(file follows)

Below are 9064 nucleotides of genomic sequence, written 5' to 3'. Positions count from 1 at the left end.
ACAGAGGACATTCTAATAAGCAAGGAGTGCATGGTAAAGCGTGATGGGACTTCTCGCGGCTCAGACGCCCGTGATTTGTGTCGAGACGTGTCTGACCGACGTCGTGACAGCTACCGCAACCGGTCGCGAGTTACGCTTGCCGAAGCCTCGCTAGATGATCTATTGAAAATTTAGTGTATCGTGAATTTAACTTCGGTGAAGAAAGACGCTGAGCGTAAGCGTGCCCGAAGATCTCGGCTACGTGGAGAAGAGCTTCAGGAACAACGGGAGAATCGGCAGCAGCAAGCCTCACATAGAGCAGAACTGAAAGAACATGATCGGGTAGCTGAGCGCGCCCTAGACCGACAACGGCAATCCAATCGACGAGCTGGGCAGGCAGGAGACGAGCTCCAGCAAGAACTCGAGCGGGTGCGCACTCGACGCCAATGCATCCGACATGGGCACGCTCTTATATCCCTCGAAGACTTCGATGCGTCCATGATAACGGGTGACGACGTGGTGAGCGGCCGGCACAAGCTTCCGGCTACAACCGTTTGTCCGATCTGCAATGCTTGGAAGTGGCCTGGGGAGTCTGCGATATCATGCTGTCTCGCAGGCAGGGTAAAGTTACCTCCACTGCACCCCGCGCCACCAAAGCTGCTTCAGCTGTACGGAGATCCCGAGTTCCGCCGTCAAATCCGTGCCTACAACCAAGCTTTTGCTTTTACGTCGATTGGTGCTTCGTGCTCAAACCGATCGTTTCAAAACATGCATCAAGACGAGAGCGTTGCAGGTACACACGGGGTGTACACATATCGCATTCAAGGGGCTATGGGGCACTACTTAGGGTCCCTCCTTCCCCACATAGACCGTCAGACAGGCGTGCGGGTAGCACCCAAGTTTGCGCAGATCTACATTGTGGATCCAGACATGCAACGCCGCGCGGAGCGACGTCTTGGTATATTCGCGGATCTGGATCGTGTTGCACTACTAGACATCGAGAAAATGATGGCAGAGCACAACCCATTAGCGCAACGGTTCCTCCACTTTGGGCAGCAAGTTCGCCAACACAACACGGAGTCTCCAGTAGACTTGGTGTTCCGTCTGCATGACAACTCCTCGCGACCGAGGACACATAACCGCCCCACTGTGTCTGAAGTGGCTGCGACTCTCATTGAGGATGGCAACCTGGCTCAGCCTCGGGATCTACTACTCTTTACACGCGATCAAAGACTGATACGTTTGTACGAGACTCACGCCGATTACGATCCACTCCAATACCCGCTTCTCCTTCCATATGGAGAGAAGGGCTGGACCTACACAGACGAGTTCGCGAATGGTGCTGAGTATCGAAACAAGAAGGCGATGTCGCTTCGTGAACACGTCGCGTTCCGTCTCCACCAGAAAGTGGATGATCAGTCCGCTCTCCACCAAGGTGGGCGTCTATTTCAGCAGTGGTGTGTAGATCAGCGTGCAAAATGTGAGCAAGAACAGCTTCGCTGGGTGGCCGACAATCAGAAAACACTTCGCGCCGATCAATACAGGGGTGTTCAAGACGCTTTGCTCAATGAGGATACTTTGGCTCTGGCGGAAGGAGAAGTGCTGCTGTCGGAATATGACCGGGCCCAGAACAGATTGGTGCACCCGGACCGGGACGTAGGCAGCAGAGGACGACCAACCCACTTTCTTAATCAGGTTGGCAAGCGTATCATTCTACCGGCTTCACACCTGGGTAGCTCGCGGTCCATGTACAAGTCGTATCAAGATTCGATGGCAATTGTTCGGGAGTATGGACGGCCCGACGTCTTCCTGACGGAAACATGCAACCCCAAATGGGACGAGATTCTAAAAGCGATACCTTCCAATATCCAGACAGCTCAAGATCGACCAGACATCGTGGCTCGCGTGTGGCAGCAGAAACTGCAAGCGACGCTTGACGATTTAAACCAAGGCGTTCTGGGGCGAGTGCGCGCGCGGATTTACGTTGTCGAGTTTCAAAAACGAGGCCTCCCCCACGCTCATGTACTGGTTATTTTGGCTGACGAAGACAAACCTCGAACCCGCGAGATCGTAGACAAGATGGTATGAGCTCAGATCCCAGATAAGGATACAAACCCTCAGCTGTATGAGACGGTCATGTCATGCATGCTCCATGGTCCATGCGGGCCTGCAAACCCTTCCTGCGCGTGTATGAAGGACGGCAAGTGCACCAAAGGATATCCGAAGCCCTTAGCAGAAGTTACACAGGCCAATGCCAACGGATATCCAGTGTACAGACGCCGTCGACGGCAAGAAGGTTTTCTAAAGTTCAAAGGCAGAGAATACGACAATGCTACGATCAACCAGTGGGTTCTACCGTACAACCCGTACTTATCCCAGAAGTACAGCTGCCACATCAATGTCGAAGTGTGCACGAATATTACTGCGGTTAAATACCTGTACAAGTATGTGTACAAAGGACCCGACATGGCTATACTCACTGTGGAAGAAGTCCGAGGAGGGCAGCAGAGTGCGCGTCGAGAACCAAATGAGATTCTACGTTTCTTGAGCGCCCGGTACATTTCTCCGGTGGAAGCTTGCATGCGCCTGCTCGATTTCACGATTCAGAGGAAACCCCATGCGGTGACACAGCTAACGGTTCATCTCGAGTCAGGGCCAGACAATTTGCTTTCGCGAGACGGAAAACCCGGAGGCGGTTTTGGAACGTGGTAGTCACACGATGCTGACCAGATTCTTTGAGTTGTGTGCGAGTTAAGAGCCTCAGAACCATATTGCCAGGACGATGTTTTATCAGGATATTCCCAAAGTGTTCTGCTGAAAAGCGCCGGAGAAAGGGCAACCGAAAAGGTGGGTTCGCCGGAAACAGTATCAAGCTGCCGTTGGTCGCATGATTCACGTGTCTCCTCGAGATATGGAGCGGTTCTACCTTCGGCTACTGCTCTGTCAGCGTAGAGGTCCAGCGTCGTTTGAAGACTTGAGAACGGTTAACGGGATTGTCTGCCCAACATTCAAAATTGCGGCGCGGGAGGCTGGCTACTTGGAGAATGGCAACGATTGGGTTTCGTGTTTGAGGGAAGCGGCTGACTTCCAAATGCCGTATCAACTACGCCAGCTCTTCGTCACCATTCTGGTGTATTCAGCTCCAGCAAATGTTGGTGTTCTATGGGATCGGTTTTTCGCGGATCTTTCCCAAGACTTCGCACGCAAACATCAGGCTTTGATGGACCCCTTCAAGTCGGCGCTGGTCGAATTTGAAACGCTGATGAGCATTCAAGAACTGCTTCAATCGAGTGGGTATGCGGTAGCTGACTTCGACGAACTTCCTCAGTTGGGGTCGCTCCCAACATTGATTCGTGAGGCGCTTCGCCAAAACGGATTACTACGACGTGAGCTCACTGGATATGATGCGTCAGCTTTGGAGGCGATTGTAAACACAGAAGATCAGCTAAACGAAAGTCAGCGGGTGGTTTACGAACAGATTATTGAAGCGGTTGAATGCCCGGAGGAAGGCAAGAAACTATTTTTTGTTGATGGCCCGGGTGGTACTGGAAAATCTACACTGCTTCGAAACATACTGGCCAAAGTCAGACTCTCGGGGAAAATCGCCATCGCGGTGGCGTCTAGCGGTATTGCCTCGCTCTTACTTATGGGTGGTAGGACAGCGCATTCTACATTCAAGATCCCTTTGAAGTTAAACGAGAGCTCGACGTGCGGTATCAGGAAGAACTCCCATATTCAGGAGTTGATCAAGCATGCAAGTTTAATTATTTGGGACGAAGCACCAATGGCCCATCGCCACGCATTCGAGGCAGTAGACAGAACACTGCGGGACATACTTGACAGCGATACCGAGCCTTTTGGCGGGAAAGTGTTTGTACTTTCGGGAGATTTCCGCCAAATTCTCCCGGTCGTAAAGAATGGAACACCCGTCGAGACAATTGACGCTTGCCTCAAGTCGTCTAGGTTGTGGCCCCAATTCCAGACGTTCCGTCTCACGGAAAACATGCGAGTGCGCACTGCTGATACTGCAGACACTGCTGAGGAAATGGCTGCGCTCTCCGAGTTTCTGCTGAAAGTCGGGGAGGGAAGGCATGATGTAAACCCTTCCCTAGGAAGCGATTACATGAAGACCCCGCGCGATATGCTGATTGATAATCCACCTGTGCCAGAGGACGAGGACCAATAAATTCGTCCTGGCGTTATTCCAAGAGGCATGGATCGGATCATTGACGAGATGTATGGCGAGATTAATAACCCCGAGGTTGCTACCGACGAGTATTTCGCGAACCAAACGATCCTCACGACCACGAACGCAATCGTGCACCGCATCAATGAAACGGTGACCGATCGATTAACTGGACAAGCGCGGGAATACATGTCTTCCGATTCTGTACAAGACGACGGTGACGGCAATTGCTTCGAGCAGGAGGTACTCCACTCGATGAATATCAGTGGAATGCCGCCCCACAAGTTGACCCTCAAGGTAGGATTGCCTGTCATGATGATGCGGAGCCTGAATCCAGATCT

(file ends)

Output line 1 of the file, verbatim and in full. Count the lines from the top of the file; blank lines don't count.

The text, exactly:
Below are 9064 nucleotides of genomic sequence, written 5' to 3'. Positions count from 1 at the left end.